Immune-boosting drugs have revolutionized cancer care. Now doctors are experimenting with cutting them off.
Immunotherapies unleash the immune system on tumors. They have extended the lives of people with melanoma, lung and bladder cancers. They have also been a boon for drugmakers, generating global sales of $44 billion in 2022, according to Leerink Partners analysts.
But some patients are getting more of the drugs than they need, exposing them to side effects and costs they could avoid without risking their cancer recurring. Preliminary research suggests taking the drugs at a lower dose or for a shorter period could be sufficient, but drugmakers haven’t funded the studies needed to confirm the findings.
“We don’t know when to stop,” said Dr. Jedd Wolchok, an oncologist focused on melanoma at Weill Cornell Medicine in New York.
Immunotherapies are the latest cancer treatment doctors are rethinking. They are doing less chemotherapy, radiation and surgery for lower-risk cancers including breast and prostate. Researchers at a conference in San Antonio this month showed some low-risk breast cancerpatients could safely skip radiation or get follow-up screening less often.
Recalibrating care toward less treatment is a fraught undertaking. Drug companies won’t fund studies exploring whether patients can do as well with less of their products, doctors said.Some doctors and patients worry about pulling back before exhausting their best chance to beat the disease.
“There was this dogma that more is better,” said Dr. Mark Ratain, an oncologist at the University of Chicago.
He is trying to recruit cancer patients to study whether they could do as well with less of Merck’s Keytruda or Bristol-Myers Squibb’s Opdivo, so-called immune checkpoint inhibitors.After three years, he has found just 60 of the 260 patients he wants, and most medical centers have declined to join the trial. “It was going to be difficult to convince people,” he said.
Merck said that it balances effectiveness and safety in setting the recommended doses for its cancer drugs. It said it is focused onhow approved drugs could help patients in combination with other treatments rather than re-evaluating its original dosing.
Bristol said standard dosing for Opdivo is supported by robust evidence that it is effective and tolerable. One Bristol study found that lung-cancer patients who got Opdivo infusions for two years rather than one experienced better outcomes.
Lodi Vercelli, a 67-year-old from Wilmington, Ill., joined Ratain’s study when his esophageal cancer came back six months ago. “You hear some stories that some people have had some pretty nasty side effects from immunotherapy,” Vercelli said. “Maybe half a dose was the way to start this thing.”
He said he hasn’t experienced side effects after five months of treatment. His most recent scans suggest the drug is working.
People taking immunotherapies often experience itchy skin and rashes, diarrhea and joint pain. Rare side effects including thyroid problems or pancreatitis can occur well into treatment.
“Every therapy that we do is a double-edged sword,” said Dr. Yuan Yuan, an oncologist focused on breast cancer at Cedars-Sinai Cancer in Los Angeles.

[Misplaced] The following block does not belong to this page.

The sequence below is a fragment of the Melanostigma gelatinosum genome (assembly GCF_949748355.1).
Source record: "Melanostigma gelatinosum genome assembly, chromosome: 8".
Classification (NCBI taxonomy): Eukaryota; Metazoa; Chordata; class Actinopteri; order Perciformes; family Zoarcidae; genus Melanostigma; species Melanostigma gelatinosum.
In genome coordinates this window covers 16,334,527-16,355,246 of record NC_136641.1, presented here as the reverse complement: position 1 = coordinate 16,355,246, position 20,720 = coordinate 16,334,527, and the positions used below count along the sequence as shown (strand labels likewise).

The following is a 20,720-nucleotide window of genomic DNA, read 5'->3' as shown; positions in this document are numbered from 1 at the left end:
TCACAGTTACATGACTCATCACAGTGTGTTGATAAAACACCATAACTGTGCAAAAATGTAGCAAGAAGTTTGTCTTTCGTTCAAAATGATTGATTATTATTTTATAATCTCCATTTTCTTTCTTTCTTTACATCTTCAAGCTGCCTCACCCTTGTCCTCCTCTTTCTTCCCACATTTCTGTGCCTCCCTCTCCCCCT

Many patients who stop taking the drugs before finishing the standard one-to-two years of treatment because of side effects still do well, preliminary research shows.A report this month in the journal Cancer Research Communications found that most metastatic colon cancer patients who responded well to their initial treatment didn’t experience a worsening of their disease nearly two years after discontinuing the drugs.
“All patients probably don’t need a long duration of therapy to have durable benefits,” said Dr. Geoffrey Gibney, a melanoma doctor at the Georgetown Lombardi Comprehensive Cancer Center.
He is testing whether advanced melanoma patients can discontinue Keytruda, Opdivo or Bristol’s Opdualag if they appear disease-free after one year of treatment. About 35 of the 150 patients he is seeking have joined so far.
Stopping treatment earlier would also save patients from continuing to pay for the expensive drugs. Keytruda has a list price of $11,115 for a dose given every three weeks, while Opdivo has a list price of $14,389 for a dose given every four weeks.
Bristol said the final price for Opdivo depends on factors including how long it is administered and the combination of drugs a patient receives. Merck declined to comment on Keytruda’s cost.
At Tata Memorial Hospital in Mumbai, most patients eligible for immunotherapy couldn’t afford it, said Dr. Kumar Prabhash. An oncologist, Prabhash found that head-and-neck cancer patients experienced a significant survival benefit with chemotherapy plus Opdivo at 6% of the dose used in the U.S., compared with patients who got chemotherapy alone.
Doctors in India, Bangladesh and Nepal are using the lower Opdivo dose, Prabhash said. He is working with doctors at Mass General Cancer Center in Boston to test giving low-dose Opdivo to patients with tumors that tend to respond well to the drug, and track the results with blood tests.
“Can we use technology to stop this treatment after some time?” he said. “We’re hoping this gives us a lot of information.”